Slow travel: Why the journey matters
Imagine if your holiday began before you even arrived at your destination. Whether you’re travelling for adventure, time to relax, or space for reflection, it could all start as soon as you step foot outside your door. Here lie the joys of slow travel.
Many of us live fast-paced lives and depend on holidays to help us slow down. But too often we return home feeling more exhausted than before we left. The stress of our daily lives easily spills over into our holidays with the rush of the airport and the pressure to see as many places as we can in the limited time we have.
That’s why more and more people are choosing to join the slow travel movement, to get more out of their time off. As sustainability climbs up the ladder of priorities for many travellers, slow travel is the perfect way to satisfy wanderlust, without costing the earth. Aviation is one of the fastest growing sources of greenhouse gases globally and with just one return flight to Berlin clocking up the same amount of carbon as thirteen return trips by train, taking it slow is truly the most sustainable way to travel.
But the allure of slow travel doesn’t just lie with how eco-friendly it is. As part of the wider slow living movement, slow travel encourages deeper connections to ourselves, people, places and nature.
When you travel by land, you avoid the stress of the airport – from waiting around to check your bag in, to frantically binning any liquids over 100ml, endless queueing for security and again to board the plane. Travelling slowly allows more time to unwind and shake off the stresses of your daily routines. The focus can be entirely on rediscovering the magic of the journey – whether that’s winding through stunning scenery in the mountains or waking up after a night journey in the heart of a new city.
Train journeys also invite meaningful conversations through communal seating, bar cars and longer journey times, helping us connect with travel partners and new people in a way that an hour long flight can’t.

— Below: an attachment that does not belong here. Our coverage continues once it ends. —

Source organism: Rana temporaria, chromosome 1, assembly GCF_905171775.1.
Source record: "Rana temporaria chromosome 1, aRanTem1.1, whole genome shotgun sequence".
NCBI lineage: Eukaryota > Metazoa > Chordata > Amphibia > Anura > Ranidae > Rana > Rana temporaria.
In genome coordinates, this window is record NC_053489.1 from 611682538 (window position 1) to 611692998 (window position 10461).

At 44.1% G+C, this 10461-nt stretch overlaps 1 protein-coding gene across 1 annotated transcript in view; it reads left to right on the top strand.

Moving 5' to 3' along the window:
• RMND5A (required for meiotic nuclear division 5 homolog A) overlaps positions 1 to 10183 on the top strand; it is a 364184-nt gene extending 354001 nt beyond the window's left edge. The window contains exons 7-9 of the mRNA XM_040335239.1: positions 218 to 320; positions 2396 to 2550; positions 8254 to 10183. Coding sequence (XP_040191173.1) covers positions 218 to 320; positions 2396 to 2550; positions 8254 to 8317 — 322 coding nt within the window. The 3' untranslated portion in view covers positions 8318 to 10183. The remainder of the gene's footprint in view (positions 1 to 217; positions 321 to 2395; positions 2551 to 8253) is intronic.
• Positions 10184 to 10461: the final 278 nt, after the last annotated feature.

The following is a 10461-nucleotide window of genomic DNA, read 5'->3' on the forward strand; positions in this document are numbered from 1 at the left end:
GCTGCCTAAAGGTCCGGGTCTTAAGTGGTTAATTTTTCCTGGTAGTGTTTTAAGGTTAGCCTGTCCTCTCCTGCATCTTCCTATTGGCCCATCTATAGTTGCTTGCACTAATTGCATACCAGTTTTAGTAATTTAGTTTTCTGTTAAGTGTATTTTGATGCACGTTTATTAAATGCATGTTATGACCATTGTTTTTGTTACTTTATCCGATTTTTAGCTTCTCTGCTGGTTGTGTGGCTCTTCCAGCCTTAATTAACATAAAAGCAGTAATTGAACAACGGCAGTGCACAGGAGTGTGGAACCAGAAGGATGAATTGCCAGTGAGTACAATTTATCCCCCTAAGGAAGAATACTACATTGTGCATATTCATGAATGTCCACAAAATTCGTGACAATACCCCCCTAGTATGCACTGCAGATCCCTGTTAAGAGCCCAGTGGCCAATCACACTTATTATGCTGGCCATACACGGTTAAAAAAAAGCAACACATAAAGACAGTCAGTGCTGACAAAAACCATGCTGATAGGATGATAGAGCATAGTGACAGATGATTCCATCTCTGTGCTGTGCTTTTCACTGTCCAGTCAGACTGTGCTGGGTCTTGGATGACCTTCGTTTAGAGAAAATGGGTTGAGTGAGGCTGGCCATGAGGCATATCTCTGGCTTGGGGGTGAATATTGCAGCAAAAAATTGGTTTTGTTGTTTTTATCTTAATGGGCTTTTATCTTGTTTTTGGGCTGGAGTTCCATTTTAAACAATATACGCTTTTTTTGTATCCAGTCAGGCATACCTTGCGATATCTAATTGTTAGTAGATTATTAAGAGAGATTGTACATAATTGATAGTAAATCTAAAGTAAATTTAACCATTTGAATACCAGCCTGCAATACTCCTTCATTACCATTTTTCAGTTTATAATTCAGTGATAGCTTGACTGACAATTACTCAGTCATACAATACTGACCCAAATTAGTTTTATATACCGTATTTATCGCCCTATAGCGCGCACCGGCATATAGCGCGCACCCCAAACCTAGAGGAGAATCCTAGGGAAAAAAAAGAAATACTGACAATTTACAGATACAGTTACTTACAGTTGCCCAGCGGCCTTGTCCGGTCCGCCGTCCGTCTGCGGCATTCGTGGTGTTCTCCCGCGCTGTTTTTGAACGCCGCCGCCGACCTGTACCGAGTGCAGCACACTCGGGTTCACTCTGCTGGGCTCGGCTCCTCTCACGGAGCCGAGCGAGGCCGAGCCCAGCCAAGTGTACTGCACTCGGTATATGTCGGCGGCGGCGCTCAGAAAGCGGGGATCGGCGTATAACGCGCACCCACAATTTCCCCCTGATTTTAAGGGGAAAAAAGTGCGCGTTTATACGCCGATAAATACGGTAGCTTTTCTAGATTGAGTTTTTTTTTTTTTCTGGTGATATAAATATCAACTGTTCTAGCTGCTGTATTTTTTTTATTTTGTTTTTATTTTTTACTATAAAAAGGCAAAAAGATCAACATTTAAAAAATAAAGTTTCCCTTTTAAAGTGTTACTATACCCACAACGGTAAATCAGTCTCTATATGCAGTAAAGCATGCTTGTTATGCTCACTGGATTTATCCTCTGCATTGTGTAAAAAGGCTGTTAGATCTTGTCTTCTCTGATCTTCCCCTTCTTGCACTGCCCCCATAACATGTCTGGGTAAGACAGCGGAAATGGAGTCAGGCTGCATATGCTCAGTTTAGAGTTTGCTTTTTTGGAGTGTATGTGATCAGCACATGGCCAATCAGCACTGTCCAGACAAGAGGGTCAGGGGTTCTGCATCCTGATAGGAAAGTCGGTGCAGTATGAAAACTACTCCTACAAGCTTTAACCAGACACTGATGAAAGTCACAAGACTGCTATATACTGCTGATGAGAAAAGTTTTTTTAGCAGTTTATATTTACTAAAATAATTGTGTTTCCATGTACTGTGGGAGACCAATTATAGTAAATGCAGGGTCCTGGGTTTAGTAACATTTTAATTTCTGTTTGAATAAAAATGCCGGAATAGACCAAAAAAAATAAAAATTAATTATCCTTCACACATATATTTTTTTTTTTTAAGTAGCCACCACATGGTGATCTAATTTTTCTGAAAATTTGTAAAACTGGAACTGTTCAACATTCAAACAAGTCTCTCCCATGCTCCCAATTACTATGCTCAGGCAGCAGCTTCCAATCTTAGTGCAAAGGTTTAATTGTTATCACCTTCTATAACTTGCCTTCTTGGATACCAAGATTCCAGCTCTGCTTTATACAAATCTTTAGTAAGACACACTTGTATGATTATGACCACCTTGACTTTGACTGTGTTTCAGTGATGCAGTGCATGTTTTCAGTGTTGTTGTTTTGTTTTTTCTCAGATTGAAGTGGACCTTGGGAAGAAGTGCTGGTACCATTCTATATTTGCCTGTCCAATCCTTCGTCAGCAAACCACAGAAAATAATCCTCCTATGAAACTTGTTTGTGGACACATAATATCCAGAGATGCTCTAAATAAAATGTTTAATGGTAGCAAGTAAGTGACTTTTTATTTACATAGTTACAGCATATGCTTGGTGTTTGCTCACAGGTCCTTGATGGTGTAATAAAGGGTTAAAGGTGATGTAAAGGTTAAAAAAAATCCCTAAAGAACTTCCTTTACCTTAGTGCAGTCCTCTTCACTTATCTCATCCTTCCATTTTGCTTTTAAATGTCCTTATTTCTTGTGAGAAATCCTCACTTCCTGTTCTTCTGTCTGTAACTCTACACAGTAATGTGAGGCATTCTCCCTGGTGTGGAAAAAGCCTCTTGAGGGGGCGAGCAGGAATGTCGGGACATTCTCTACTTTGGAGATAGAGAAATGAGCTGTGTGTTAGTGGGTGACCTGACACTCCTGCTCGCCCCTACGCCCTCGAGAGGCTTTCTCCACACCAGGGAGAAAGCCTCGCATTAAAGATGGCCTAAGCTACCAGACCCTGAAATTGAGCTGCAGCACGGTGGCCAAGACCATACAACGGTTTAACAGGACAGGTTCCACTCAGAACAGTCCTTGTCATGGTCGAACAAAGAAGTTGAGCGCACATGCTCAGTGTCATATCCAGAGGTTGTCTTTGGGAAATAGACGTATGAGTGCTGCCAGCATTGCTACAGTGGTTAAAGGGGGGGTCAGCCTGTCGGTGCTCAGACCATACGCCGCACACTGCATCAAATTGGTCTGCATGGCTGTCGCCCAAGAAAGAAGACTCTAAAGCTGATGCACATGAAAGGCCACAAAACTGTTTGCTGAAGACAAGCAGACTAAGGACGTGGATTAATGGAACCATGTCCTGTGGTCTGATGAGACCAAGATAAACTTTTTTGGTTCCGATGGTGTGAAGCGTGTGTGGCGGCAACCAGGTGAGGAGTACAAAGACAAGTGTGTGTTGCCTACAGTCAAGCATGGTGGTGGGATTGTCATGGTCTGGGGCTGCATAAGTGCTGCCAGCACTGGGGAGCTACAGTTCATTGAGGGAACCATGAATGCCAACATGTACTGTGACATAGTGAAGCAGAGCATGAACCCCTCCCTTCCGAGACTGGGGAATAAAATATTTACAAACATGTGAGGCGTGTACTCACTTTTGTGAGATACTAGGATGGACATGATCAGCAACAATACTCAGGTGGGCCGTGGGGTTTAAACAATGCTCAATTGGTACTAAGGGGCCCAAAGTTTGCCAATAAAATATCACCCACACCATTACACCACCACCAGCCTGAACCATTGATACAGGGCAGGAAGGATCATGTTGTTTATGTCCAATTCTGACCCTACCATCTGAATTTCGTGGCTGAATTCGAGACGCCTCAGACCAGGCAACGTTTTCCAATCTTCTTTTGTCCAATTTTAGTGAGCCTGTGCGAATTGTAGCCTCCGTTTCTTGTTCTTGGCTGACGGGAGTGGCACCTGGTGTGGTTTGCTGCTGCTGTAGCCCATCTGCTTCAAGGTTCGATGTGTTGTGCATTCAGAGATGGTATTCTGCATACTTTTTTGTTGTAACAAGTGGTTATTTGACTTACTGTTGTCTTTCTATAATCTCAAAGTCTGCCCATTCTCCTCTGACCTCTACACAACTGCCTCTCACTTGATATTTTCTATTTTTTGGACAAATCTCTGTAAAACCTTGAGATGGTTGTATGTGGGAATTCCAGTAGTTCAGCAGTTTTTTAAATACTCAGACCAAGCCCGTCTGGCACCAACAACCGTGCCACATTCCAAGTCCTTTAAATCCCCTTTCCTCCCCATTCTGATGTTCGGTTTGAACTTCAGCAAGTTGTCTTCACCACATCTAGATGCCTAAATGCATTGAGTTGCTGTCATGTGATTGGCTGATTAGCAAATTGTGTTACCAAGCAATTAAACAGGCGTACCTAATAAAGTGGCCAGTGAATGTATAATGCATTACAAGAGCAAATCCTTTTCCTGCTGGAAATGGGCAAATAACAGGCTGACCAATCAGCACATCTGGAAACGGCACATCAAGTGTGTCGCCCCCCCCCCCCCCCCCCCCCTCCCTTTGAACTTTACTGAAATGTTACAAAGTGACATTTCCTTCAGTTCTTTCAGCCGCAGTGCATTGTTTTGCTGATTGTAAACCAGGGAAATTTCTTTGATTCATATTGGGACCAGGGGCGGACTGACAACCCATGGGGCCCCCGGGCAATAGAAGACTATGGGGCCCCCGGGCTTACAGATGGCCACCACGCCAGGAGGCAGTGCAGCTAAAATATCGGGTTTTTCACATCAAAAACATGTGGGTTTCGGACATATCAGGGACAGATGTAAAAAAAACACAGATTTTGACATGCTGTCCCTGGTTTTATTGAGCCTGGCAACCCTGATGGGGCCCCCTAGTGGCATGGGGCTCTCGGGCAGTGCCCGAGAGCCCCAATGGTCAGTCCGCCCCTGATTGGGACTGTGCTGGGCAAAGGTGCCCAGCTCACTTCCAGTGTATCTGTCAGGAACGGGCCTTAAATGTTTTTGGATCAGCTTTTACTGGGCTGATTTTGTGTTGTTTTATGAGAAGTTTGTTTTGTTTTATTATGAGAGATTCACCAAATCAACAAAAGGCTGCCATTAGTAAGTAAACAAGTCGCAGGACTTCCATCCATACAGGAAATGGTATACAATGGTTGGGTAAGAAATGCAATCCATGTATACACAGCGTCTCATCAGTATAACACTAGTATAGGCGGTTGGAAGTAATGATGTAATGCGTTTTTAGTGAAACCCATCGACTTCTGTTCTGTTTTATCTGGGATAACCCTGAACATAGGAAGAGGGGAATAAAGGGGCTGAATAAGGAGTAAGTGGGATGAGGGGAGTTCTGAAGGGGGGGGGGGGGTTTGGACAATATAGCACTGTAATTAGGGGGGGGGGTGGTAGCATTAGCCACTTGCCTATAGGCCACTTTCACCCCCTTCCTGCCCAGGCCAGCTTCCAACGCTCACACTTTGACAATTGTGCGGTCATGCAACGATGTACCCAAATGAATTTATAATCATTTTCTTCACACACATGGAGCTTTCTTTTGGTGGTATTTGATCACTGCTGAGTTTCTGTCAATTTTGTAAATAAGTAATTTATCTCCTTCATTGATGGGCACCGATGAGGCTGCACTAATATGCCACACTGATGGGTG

In Sweden, slow travel is already mainstream since 16 year old climate activist Greta Thunberg kick-started a ‘flygskam’ (flight shame) movement with her train trips around Europe. And with the launch of the new overnight Caledonian Sleeper train to Scotland and the London to Amsterdam Eurostar in the last year, this trend is set to take off in the UK.
Unfortunately for many of us, time is a luxury and with limited annual leave, slow travel isn’t all that convenient. But new schemes like Climate Perks, developed by climate action charity Possible, are helping to overcome this barrier. Climate Perks is working with a growing number of employers opting to offer paid ‘journey days’ to empower staff to choose low carbon, flight-free holiday travel. Organisations like Do Nation and NatureSave insurance are already seeing the benefits of this scheme as staff return from holiday feeling more refreshed, and other companies such as Farmdrop are expecting the see the same impact after launching the initiative in January. With research showing 86% of millennials & GenZeds prefer employers that report lowering environmental impact, the number of companies taking up Climate Perks is bound to rise.
Appreciating the journey as well as the destination gives valuable space for reflection and invites us to re-evaluate why we travel in the first place. It reminds us that there really is no here versus there when you’re watching the landscape change gradually from one place to the next, offering enriching experiences for those who love to travel the world and protect it too.